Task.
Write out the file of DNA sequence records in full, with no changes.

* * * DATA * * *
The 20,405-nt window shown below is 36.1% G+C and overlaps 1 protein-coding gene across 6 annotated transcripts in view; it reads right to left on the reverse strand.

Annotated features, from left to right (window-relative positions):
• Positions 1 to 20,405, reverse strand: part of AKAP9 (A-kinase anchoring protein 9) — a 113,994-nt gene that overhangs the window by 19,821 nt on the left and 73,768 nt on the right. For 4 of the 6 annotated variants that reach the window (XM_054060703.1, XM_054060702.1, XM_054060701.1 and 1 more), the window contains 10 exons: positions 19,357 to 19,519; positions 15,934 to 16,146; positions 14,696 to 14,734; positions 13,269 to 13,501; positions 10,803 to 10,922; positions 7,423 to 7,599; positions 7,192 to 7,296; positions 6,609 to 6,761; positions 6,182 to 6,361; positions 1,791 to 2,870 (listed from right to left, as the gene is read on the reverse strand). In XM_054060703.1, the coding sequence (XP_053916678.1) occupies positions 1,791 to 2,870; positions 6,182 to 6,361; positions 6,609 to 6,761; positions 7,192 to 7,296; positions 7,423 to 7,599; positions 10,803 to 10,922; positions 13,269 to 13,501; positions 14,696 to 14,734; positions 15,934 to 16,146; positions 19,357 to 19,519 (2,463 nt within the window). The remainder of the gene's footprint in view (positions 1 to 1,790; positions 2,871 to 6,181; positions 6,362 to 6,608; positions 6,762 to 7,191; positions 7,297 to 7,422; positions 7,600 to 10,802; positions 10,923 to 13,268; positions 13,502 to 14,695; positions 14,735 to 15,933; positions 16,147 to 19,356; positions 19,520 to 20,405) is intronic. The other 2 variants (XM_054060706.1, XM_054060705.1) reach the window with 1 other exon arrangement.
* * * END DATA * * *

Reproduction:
The 20,405-nt window shown below is 36.1% G+C and overlaps 1 protein-coding gene across 6 annotated transcripts in view; it reads right to left on the reverse strand.

Annotated features, from left to right (window-relative positions):
• Positions 1 to 20,405, reverse strand: part of AKAP9 (A-kinase anchoring protein 9) — a 113,994-nt gene that overhangs the window by 19,821 nt on the left and 73,768 nt on the right. For 4 of the 6 annotated variants that reach the window (XM_054060703.1, XM_054060702.1, XM_054060701.1 and 1 more), the window contains 10 exons: positions 19,357 to 19,519; positions 15,934 to 16,146; positions 14,696 to 14,734; positions 13,269 to 13,501; positions 10,803 to 10,922; positions 7,423 to 7,599; positions 7,192 to 7,296; positions 6,609 to 6,761; positions 6,182 to 6,361; positions 1,791 to 2,870 (listed from right to left, as the gene is read on the reverse strand). In XM_054060703.1, the coding sequence (XP_053916678.1) occupies positions 1,791 to 2,870; positions 6,182 to 6,361; positions 6,609 to 6,761; positions 7,192 to 7,296; positions 7,423 to 7,599; positions 10,803 to 10,922; positions 13,269 to 13,501; positions 14,696 to 14,734; positions 15,934 to 16,146; positions 19,357 to 19,519 (2,463 nt within the window). The remainder of the gene's footprint in view (positions 1 to 1,790; positions 2,871 to 6,181; positions 6,362 to 6,608; positions 6,762 to 7,191; positions 7,297 to 7,422; positions 7,600 to 10,802; positions 10,923 to 13,268; positions 13,502 to 14,695; positions 14,735 to 15,933; positions 16,147 to 19,356; positions 19,520 to 20,405) is intronic. The other 2 variants (XM_054060706.1, XM_054060705.1) reach the window with 1 other exon arrangement.